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Expert proposes user fee for agriculture use of antibiotics

Dec. 26, 2013 at 1:41 AM   |   Comments

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CALGARY, Alberta, Dec. 26 (UPI) -- The indiscriminate use of antibiotics by the agriculture and aquaculture industries poses a threat to public health, but a Canadian expert suggests a user fee.

Aidan Hollis, an economics professor at the University of Calgary, and co-author Ziana Ahmed said in the United States 80 percent of the antibiotics in the country are consumed in agriculture and aquaculture for the purpose of increasing food production.

This flood of antibiotics released into the environment -- sprayed on fruit trees and fed to livestock, poultry and salmon, among other uses -- has led bacteria to evolve, Hollis explained.

Mounting evidence showed resistant pathogens are emerging in the wake of this veritable flood of antibiotics – resulting in an increase in bacteria that is immune to available treatments.

If left unchecked, this will create a health crisis on a global scale, Hollis said.

Hollis suggest that the predicament could be greatly alleviated by imposing a user fee on the non-human uses of antibiotics, similar to the way in which logging companies pay stumpage fees and oil companies pay royalties.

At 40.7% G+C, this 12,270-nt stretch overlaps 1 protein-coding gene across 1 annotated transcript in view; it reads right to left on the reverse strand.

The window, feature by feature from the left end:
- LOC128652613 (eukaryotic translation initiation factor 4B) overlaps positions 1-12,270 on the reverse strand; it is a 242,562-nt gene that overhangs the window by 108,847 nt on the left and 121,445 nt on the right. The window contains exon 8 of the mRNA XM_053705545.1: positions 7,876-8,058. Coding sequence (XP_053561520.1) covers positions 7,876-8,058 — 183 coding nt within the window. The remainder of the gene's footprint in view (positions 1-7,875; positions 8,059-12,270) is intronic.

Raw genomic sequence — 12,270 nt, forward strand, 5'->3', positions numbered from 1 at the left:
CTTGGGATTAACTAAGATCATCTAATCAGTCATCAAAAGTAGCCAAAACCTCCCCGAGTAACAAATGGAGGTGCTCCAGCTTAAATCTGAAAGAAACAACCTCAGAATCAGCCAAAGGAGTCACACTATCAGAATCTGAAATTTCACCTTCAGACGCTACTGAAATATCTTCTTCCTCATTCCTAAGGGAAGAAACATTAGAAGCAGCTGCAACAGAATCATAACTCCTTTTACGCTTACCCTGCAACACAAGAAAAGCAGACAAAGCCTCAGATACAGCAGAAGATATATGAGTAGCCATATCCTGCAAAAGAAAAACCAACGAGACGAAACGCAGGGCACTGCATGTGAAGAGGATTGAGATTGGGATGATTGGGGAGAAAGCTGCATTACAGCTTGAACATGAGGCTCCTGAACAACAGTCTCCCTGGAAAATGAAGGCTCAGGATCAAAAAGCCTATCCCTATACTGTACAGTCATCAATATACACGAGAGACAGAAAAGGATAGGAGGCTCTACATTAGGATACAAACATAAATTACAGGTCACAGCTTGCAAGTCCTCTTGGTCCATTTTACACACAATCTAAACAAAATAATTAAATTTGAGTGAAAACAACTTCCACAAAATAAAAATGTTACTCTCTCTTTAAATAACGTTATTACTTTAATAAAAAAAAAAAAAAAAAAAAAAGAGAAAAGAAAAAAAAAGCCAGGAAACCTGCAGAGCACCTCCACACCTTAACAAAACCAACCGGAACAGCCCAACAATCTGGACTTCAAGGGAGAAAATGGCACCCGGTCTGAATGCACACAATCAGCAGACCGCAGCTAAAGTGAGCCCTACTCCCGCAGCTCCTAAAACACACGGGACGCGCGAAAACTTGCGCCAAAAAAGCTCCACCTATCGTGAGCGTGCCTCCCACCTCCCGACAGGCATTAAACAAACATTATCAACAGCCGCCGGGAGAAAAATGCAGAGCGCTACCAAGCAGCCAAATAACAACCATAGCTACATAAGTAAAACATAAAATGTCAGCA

"Modern medicine relies on antibiotics to kill off bacterial infections," Hollis said in a statement."This is incredibly important. Without effective antibiotics, any surgery -- even minor ones -- will become extremely risky. Cancer therapies, similarly, are dependent on the availability of effective anti-microbials. Ordinary infections will kill otherwise healthy people."

Bacteria that can effectively resist antibiotics will thrive, Hollis said, reproducing rapidly and spreading in various ways.

"It's not just the food we eat," he said. "Bacteria is spread in the environment; it might wind up on a doorknob. You walk away with the bacteria on you and you share it with the next person you come into contact with. If you become infected with resistant bacteria, antibiotics won't provide any relief."

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